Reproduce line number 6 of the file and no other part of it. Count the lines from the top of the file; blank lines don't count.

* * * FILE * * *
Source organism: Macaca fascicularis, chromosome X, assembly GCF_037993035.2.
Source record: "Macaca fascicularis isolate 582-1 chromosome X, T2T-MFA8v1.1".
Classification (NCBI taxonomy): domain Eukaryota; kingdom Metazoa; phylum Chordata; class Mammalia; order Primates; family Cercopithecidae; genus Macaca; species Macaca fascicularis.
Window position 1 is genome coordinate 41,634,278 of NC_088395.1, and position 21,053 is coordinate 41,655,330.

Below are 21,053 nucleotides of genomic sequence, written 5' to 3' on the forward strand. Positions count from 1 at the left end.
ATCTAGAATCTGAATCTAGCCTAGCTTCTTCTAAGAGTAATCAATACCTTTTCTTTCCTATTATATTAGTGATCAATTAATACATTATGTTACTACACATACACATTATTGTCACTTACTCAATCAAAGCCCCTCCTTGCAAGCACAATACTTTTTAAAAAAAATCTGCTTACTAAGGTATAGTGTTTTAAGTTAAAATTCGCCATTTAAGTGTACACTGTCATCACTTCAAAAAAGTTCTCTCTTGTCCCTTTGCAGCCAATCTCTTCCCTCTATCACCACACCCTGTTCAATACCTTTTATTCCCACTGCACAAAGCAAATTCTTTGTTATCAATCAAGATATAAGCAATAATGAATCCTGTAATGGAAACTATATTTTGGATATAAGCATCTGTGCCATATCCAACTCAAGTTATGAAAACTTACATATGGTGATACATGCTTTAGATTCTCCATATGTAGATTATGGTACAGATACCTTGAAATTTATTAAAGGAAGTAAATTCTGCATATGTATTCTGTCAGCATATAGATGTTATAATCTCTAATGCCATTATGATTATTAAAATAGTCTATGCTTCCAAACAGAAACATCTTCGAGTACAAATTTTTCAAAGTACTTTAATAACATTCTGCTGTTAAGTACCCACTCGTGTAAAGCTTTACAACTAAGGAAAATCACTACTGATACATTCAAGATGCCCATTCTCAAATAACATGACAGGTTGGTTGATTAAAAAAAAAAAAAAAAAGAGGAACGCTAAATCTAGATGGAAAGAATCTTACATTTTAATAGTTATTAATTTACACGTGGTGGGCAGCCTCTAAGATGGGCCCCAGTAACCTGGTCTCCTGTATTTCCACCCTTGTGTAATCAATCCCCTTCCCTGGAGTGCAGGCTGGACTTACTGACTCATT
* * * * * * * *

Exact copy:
ATCTAGAATCTGAATCTAGCCTAGCTTCTTCTAAGAGTAATCAATACCTTTTCTTTCCTATTATATTAGTGATCAATTAATACATTATGTTACTACACATACACATTATTGTCACTTACTCAATCAAAGCCCCTCCTTGCAAGCACAATACTTTTTAAAAAAAATCTGCTTACTAAGGTATAGTGTTTTAAGTTAAAATTCGCCATTTAAGTGTACACTGTCATCACTTCAAAAAAGTTCTCTCTTGTCCCTTTGCAGCCAATCTCTTCCCTCTATCACCACACCCTGTTCAATACCTTTTATTCCCACTGCACAAAGCAAATTCTTTGTTATCAATCAAGATATAAGCAATAATGAATCCTGTAATGGAAACTATATTTTGGATATAAGCATCTGTGCCATATCCAACTCAAGTTATGAAAACTTACATATGGTGATACATGCTTTAGATTCTCCATATGTAGATTATGGTACAGATACCTTGAAATTTATTAAAGGAAGTAAATTCTGCATATGTATTCTGTCAGCATATAGATGTTATAATCTCTAATGCCATTATGATTATTAAAATAGTCTATGCTTCCAAACAGAAACATCTTCGAGTACAAATTTTTCAAAGTACTTTAATAACATTCTGCTGTTAAGTACCCACTCGTGTAAAGCTTTACAACTAAGGAAAATCACTACTGATACATTCAAGATGCCCATTCTCAAATAACATGACAGGTTGGTTGATTAAAAAAAAAAAAAAAAAGAGGAACGCTAAATCTAGATGGAAAGAATCTTACATTTTAATAGTTATTAATTTACACGTGGTGGGCAGCCTCTAAGATGGGCCCCAGTAACCTGGTCTCCTGTATTTCCACCCTTGTGTAATCAATCCCCTTCCCTGGAGTGCAGGCTGGACTTACTGACTCATT